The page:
Well... that was way too easy. Everything else on the layout now needs to be scratch-built. I can't wait!
~ Cowboy Up!

Thursday, December 5, 2013

Fremont Pass Engine House | 4 Comments - Click Here :

    To the west of Dickey, is Fremont Pass. About 20 years ago I purchased the enlarged print below from the Denver Public Library (the original is now available online). It shows the only known photo (unless more have surfaced in the last 20 years) of the engine house and enclosed turntable located at the summit (aka Climax). Click on the picture to enlarge.
    It appears to be very similar in design to the ones located atop Boreas Pass and the Alpine Tunnel, except for it being constructed of wood as opposed to native stone. Records do exist stating that this structure burned down in 1907. But other than that, no other information.
    If any more photos or information have come to light of which I have missed or forgot about, I would be interested in hearing from you.


Thursday, November 28, 2013

Happy Thanksgiving! | 2 Comments - Click Here :

Breckenridge Bulletin; Nov 24, 1899
A Turkey Shoot.
    The Breckenridge Rod and Gun club has arranged for a free for all turkey shoot, at the grounds south of town. Everybody is invited to participate in the pleasures of this event. If you havn't a gun come anyway, you will be provided with one on the grounds and all it will cost is the ammunition used.
    The club has sparred no effort in arranging for the comfort and accommodation of its guests and we predict in advance a most successful termination of this affair.

Saturday, November 23, 2013

More Sn2 Memories | 5 Comments - Click Here :

    To add to the previous post of a trip down memory lane; here are a couple more photos I've found of my attempt to model the Gilpin Tramway in Sn2. It's hard for me to believe that these were taken over 13 years ago. Seems like yesterday I was tearing all of that out of here.

Shay #4 at the enginehouse in Blackhawk

Blackhawk

Eureka Street in Central City

Gunnell Hill from Eureka Street

The mines on Gunnell Hill

Thursday, November 21, 2013

"Along the Blue" #22 | 2 Comments - Click Here :

    Call me crazy, but I've always wanted to build a model of a dredge boat. I've doodled plans for a possible future exhibition layout centered around the spur and boats at Valdora (approximately two miles east of Dickey).

Summit County Journal; Jun 1, 1907
Building Spur to the Swan
    A party of nine surveyors under A.E. McGregory were up from Denver surveying a line for the new spur from the Colorado & Southern tracks to the scene of the works of the Colorado Gold Dredging company at Valdora on the Swan River. The railroad spur will be about a half a mile in length and will be used to transport the material for the dredges, supplies, etc.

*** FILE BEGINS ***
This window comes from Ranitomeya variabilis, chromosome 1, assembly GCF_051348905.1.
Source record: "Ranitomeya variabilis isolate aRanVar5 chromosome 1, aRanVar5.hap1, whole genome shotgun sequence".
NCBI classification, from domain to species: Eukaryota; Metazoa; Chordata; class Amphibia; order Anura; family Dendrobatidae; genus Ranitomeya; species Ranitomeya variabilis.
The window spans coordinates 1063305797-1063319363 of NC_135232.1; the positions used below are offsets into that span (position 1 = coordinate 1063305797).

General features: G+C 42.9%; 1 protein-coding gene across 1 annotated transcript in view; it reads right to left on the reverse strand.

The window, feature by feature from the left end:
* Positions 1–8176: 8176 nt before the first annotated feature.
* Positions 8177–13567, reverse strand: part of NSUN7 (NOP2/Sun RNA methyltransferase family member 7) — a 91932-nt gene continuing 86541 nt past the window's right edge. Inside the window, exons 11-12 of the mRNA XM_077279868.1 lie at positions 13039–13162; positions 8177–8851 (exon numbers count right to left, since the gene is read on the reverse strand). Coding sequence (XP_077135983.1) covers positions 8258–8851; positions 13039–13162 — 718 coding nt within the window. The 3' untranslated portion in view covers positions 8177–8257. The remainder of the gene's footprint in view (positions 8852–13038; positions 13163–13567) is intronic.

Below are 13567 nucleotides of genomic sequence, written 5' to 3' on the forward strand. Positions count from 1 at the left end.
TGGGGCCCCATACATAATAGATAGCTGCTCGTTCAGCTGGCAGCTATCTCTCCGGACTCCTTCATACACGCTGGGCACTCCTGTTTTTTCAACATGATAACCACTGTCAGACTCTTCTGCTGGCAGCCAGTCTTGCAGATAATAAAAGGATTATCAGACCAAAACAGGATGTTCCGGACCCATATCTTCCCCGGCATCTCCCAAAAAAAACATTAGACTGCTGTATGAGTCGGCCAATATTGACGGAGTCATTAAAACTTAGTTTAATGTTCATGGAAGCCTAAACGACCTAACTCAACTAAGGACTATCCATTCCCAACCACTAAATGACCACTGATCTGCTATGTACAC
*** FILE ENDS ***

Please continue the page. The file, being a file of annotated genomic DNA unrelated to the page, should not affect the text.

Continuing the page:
The Colorado company is working a big force of men, and the material for the two big boats is expected along now at anytime.

Boats No. 1 and No. 2 - Valdora, Colorado

Boat No. 2 - Valdora, Colorado
 Photos -  Denver Public Library

Wednesday, November 6, 2013

"Along the Blue" #21 | 2 Comments - Click Here :

Summit County Journal; Jan 7, 1899
Frisco Promised a Passenger Depot.
    The people of Frisco are delighted over the prospect of securing a depot building and other accommodations from the Colorado & Southern. The railroad company has already had a representative on the ground for the purpose of sizing up the situation. In this connection, we might add that Manager Ogden of the Recen properties has agreed to contribute lumber, light and labor in order that the camp may enjoy these desirable accommodations.

Original depot - Town of Frisco

New Depot - Denver Public Library

Thursday, October 24, 2013

Visitors and Distractions | 8 Comments - Click Here :

    Over this last month I've been quite busy, and unfortunately I don't have a railroad update to share. I did have some visitors as my good friends Joe Crea and Keith Pashina dropped by. Keith was in town for his annual sojourn into the Colorado mountains. Years ago, the three of us had collaborated with research on the Gilpin Tramway. Keith still models the Gilpin exclusively, while Joe now models large scale traction. It was great to see you two again!

Joe, myself and Keith.
    I have to admit that Casper (the beetle) has stolen much of the thunder from the railroad. I'm really enjoying working on it. Right now the engine is out to do a full tune-up and cleaning. Once it goes back in, I hope to hit the workbench and finish installing DCC and sound in one of my locomotives.
Engine out!
    One of my other modeling friends Doug Heitkamp, is also a Volkswagen expert. He has been helping and schooling me all about these cars. The cool thing is that when he comes over, we can play cars, or we can play trains! Thanks Doug!

Doug inspecting the clutch
I really do plan to work on the railroad this winter. Yes I really, really do plan to work on the railroad this winter!
~ Cowboy up!

Thursday, September 26, 2013

Memory Lane | 2 Comments - Click Here :

    My friend David Keith recently updated his Sn2 Trains blog with a trip down "Memory Lane". For many years, Dave hosted a website for my Sn2 Gilpin Tram layout. I dismantled that layout 12 years ago. But Dave said it received so many hits, that he left the site up until last year when his web subscription expired.
    Because they were sold many moons ago, it was great to see pictures of my models again. It is also great to see that I'm still an expert in foam core mock-up construction. Lol!